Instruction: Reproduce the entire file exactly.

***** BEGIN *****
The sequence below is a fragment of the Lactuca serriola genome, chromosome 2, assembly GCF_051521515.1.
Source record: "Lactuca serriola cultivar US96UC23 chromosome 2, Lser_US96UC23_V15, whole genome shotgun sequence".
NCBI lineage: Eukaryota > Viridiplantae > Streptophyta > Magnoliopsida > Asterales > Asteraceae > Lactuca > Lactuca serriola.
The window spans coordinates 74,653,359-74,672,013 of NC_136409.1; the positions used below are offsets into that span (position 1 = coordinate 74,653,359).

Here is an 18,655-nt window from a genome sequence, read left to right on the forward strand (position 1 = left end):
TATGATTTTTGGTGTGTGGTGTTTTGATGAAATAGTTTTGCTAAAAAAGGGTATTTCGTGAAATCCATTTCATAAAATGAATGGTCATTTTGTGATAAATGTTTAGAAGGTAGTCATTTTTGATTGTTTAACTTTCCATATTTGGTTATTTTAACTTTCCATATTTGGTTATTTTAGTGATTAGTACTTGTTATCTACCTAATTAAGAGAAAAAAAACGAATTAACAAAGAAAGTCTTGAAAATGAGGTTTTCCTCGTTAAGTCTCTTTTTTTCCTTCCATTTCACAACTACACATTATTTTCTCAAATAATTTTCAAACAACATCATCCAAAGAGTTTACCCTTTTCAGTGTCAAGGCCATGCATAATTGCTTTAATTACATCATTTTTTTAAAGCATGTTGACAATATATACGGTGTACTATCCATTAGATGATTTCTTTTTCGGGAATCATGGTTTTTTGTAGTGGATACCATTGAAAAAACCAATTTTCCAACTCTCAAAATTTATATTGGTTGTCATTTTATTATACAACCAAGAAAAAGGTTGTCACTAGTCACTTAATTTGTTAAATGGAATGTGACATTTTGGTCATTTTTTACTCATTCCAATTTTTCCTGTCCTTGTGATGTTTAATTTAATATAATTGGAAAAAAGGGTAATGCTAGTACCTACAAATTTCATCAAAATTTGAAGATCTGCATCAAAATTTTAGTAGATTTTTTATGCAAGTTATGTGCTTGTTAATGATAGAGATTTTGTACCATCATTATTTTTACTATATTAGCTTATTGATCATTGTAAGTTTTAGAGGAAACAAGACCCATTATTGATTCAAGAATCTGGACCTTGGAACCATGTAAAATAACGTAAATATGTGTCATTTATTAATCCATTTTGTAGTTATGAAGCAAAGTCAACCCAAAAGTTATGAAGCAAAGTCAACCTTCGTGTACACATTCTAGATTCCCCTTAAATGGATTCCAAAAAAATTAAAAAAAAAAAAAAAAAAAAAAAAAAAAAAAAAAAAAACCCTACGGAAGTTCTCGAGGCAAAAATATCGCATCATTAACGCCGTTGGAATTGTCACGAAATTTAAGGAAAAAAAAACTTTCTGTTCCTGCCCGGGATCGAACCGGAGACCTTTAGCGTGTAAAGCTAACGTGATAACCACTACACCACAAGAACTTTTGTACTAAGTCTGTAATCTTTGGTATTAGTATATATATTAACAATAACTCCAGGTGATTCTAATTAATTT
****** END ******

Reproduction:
The sequence below is a fragment of the Lactuca serriola genome, chromosome 2, assembly GCF_051521515.1.
Source record: "Lactuca serriola cultivar US96UC23 chromosome 2, Lser_US96UC23_V15, whole genome shotgun sequence".
NCBI lineage: Eukaryota > Viridiplantae > Streptophyta > Magnoliopsida > Asterales > Asteraceae > Lactuca > Lactuca serriola.
The window spans coordinates 74,653,359-74,672,013 of NC_136409.1; the positions used below are offsets into that span (position 1 = coordinate 74,653,359).

Here is an 18,655-nt window from a genome sequence, read left to right on the forward strand (position 1 = left end):
TATGATTTTTGGTGTGTGGTGTTTTGATGAAATAGTTTTGCTAAAAAAGGGTATTTCGTGAAATCCATTTCATAAAATGAATGGTCATTTTGTGATAAATGTTTAGAAGGTAGTCATTTTTGATTGTTTAACTTTCCATATTTGGTTATTTTAACTTTCCATATTTGGTTATTTTAGTGATTAGTACTTGTTATCTACCTAATTAAGAGAAAAAAAACGAATTAACAAAGAAAGTCTTGAAAATGAGGTTTTCCTCGTTAAGTCTCTTTTTTTCCTTCCATTTCACAACTACACATTATTTTCTCAAATAATTTTCAAACAACATCATCCAAAGAGTTTACCCTTTTCAGTGTCAAGGCCATGCATAATTGCTTTAATTACATCATTTTTTTAAAGCATGTTGACAATATATACGGTGTACTATCCATTAGATGATTTCTTTTTCGGGAATCATGGTTTTTTGTAGTGGATACCATTGAAAAAACCAATTTTCCAACTCTCAAAATTTATATTGGTTGTCATTTTATTATACAACCAAGAAAAAGGTTGTCACTAGTCACTTAATTTGTTAAATGGAATGTGACATTTTGGTCATTTTTTACTCATTCCAATTTTTCCTGTCCTTGTGATGTTTAATTTAATATAATTGGAAAAAAGGGTAATGCTAGTACCTACAAATTTCATCAAAATTTGAAGATCTGCATCAAAATTTTAGTAGATTTTTTATGCAAGTTATGTGCTTGTTAATGATAGAGATTTTGTACCATCATTATTTTTACTATATTAGCTTATTGATCATTGTAAGTTTTAGAGGAAACAAGACCCATTATTGATTCAAGAATCTGGACCTTGGAACCATGTAAAATAACGTAAATATGTGTCATTTATTAATCCATTTTGTAGTTATGAAGCAAAGTCAACCCAAAAGTTATGAAGCAAAGTCAACCTTCGTGTACACATTCTAGATTCCCCTTAAATGGATTCCAAAAAAATTAAAAAAAAAAAAAAAAAAAAAAAAAAAAAAAAAAAAAACCCTACGGAAGTTCTCGAGGCAAAAATATCGCATCATTAACGCCGTTGGAATTGTCACGAAATTTAAGGAAAAAAAAACTTTCTGTTCCTGCCCGGGATCGAACCGGAGACCTTTAGCGTGTAAAGCTAACGTGATAACCACTACACCACAAGAACTTTTGTACTAAGTCTGTAATCTTTGGTATTAGTATATATATTAACAATAACTCCAGGTGATTCTAATTAATTT